Launched in 1952, the Austin-Healey 100 heralded a golden age for British sports cars. While America gorged on chrome and tail fins, Brits got their kicks in affordable roadsters such as the Healey, MGA, Triumph TR2 and Lotus 7. These traditional cars distilled driving to the basics, with a stick shift, rear-wheel drive and just enough power to have fun.
A modern take on the “Healey Hundred”—named after its ability to reach 100 mph—needs to strike a delicate balance, then. Shoehorning in a V-8, widening the track or fitting rubber-band tires would miss the point. Perhaps that’s why aspiring luxury brand Caton describes this car as a “reincarnation” instead of a restomod. Its aim is to enhance the simple charms of the original Austin-Healey, rather than drag it abruptly into the 21st century.
The Healey by Caton, to use its official title, is the first car from the nascent automaker. However, Caton’s parent company, Envisage Group, has more than a decade of experience in building concept and low-volume vehicles, including the continuation Jaguar C-Type, D-Type and XKSS. Only 25 examples of the re-envisioned Healey will be made and I’ve arrived at a quiet country pub, close to the historic Goodwood Motor Circuit, to drive the first completed car. Thankfully, given the car has no roof (only a tonneau cover), I’m grateful that the traditional British weather has taken a day off.
Basking in the afternoon sunshine, cherry-red metallic paint glinting off its fulsome curves, the Caton exudes a raffish retro glamor. This 100/4 BN1 model isn’t as square-jawed and muscular as later “Big Healeys” of the era, but its long hood, kicked-up rear fenders and tapering tail squeeze plenty of drama into a small silhouette. Only when a modern SUV parks alongside do I realize just how tiny this car is; the contrast is almost comical.
The “less is more” ethos also informs Caton’s changes to the bodywork. Using 3-D scans of an original Austin-Healey 100, the company removes the body seams and boot handle, swaps external hinges for internal items and tightens up the panel gaps to modern tolerances. The grille is also redesigned to give it more depth, and the windshield is swapped for a speedster-style screen while the old halogen headlights become super-bright LEDs. The wheels, however, are still old-school Borrani wires wrapped in Avon rubber with a period-correct tread pattern.
Caton enlists renowned UK specialist JME Healeys to rebuild the four-cylinder engine, which is bored out from 2.7 liters to 3.0 liters, then fitted with larger twin H6 carburetors, a gas-flowed head, high-compression pistons, upgraded bearings and a racier camshaft. The result is a zesty 180 hp—twice the output that the 100/4 left Austin’s Longbridge factory with nearly 70 years ago. Caton doesn’t publish performance figures, but with a curb weight of just 2,028 pounds, this car promises to be fast, even by today’s standards.
I reach inside to unlatch the delicate door handle, then settle into a supple bucket seat. The big wood-rimmed steering wheel is close to my chest, the Caton-branded dials are models of analogue clarity and the wraparound windshield offers a panoramic view ahead. Binning the 100’s fabric roof has also liberated extra cabin space, meaning drivers of “modern” proportions may now get comfortable. Just don’t expect any infotainment, or heating. This is back-to-basics driving, remember?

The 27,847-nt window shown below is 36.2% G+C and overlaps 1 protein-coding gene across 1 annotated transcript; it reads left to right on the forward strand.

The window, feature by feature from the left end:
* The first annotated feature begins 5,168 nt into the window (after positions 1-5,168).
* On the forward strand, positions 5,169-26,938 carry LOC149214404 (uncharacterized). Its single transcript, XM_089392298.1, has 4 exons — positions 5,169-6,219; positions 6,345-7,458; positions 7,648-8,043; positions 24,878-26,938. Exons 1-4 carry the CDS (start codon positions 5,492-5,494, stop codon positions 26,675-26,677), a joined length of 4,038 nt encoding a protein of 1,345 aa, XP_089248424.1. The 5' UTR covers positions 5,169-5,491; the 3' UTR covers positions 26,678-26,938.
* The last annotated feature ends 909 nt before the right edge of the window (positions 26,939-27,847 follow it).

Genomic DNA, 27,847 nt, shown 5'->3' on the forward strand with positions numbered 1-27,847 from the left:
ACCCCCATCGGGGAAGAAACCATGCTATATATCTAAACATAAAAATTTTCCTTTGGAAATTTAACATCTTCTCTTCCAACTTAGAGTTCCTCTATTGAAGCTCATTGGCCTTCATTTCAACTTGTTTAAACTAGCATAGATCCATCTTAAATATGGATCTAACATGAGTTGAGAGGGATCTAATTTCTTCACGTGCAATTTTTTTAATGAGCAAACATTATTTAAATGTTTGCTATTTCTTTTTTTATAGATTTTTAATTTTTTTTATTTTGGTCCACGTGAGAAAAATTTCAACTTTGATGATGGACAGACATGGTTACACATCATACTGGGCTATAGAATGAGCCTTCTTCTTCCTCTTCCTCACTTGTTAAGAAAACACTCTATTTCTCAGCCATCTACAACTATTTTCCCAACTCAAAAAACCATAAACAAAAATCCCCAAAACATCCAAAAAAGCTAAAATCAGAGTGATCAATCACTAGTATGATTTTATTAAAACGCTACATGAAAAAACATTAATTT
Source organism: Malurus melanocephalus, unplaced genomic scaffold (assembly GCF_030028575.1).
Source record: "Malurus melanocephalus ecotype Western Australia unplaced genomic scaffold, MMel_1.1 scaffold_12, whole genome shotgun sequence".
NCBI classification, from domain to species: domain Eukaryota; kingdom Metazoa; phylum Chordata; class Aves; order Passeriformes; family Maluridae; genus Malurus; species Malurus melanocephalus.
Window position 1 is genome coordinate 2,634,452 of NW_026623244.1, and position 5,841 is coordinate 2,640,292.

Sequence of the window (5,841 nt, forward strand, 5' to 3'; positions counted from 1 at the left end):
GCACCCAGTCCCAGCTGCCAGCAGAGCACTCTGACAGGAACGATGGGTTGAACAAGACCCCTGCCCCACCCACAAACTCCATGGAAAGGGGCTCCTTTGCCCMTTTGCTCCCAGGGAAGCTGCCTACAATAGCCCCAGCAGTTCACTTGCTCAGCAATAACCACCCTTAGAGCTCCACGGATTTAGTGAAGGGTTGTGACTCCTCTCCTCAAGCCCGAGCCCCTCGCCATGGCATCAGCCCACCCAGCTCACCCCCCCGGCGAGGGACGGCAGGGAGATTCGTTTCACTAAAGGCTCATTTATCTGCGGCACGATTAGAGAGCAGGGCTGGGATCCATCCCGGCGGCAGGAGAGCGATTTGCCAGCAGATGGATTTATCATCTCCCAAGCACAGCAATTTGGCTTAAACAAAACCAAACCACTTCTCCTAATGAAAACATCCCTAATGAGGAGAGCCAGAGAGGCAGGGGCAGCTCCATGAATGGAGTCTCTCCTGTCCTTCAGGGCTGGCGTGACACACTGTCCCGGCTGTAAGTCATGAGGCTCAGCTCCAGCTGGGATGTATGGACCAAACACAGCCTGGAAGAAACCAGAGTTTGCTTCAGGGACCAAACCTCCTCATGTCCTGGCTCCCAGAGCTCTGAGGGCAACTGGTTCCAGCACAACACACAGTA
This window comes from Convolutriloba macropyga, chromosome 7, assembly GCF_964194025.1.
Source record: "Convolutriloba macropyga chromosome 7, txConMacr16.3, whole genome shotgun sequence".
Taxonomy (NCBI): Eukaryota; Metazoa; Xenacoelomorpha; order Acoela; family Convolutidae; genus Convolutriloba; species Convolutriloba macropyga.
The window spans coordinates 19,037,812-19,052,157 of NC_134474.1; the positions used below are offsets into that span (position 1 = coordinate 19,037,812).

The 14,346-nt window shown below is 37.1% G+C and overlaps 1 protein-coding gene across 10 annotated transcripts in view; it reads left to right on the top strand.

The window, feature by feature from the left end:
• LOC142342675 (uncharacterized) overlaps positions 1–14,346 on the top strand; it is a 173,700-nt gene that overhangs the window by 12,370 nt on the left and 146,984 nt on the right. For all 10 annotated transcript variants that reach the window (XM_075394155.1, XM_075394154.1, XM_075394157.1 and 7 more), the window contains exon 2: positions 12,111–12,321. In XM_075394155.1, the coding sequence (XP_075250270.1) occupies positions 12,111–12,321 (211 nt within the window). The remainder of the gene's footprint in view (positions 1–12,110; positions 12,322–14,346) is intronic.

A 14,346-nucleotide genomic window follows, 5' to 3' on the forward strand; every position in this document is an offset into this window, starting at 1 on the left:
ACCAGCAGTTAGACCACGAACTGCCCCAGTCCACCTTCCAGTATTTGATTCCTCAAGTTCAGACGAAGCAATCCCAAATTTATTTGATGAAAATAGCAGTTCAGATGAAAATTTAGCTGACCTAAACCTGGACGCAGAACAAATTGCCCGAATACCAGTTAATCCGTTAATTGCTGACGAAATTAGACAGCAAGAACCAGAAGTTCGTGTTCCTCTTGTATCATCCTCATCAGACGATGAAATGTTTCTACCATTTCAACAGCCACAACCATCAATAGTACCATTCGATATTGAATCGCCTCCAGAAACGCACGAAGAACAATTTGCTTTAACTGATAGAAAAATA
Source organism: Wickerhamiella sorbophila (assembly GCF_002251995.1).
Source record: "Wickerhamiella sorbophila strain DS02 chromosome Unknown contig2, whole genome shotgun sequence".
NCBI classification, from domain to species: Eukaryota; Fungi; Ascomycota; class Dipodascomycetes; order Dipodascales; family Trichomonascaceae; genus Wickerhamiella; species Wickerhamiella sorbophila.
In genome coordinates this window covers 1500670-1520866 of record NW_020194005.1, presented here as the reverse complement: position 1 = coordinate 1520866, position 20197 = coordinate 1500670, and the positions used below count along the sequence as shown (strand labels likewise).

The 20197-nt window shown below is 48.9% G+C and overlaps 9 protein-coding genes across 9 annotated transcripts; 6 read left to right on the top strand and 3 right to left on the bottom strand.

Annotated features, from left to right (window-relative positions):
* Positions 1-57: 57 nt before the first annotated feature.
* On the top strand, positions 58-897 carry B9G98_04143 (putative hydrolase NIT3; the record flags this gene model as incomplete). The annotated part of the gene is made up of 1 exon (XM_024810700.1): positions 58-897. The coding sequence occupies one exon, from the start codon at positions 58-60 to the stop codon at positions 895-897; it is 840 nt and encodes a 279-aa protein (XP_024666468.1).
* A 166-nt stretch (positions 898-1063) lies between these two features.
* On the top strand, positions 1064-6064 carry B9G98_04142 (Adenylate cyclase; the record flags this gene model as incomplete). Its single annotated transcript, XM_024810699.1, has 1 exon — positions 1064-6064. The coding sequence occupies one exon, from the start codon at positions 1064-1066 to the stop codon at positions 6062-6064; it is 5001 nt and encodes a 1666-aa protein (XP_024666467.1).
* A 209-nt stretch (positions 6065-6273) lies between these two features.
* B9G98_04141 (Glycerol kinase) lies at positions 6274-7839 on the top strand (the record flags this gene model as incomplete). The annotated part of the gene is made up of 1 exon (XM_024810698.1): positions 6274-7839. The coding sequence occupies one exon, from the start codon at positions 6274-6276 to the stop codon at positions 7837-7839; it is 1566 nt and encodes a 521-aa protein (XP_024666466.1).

Pull out the choke, prime the fuel pump and the big-chested four-cylinder coughs gruffly to life. The tailpipe exits just below your left ear, its busy bluster impatiently demanding your attention. Rev it at a standstill and the Healey rocks from side-to-side on its suspension like a muscle car, which excites me more than it probably should. I slot first gear, release the fly-off handbrake and, with a vigorous roar, leave the locals to their post-lunch pints.
The Caton’s gear lever is a stubby shaft protruding from the center console, rather than the spindly wand of an original Healey, and it now has five ratios instead of the three-plus-overdrive of the 100/4. The pedals are offset and tightly packed in the footwell, but the Tremec gearbox shifts smoothly, even when the oil is cold. The uprated brakes feel reassuringly user-friendly, too. Pottering around, riding the engine’s swell of mid-range torque, is really quite relaxing.
Up your pace and the Caton starts to feel more old-fashioned—although not in a bad way. The unassisted worm-and-peg steering is markedly vague around the straight-ahead, while the leaf-sprung rear suspension bounces impishly over bumps, meaning I constantly have to correct my course. Drive through that initial slack and softness, though, working at the wheel and leaning on the tall tires, and the Caton settles into a joyous, mesmerizing flow.
Indeed, its compact dimensions and gutsy demeanor feel tailor-made for leafy English lanes. With my elbows out wide, right foot blipping each downshift and the breeze skimming my forehead, those concepts that seem to shape and define modern sports cars—aerodynamics, downforce, lap times and the like—seem all but irrelevant.
The Healey by Caton is a wonderfully evocative and beautifully built “reincarnation”. As per the brief, it builds on the strengths of the original without diluting its classic character. Unlike the original, however, Caton’s version starts at $421,000, plus taxes and the cost of a donor car. For that kind of outlay, you could buy a fully restored 100/4 BN1 and a brand-new supercar on the side. Nonetheless, if you want something bespoke, the great British sports car elevated to an objet d’art, there is nothing quite like the Healey by Caton.
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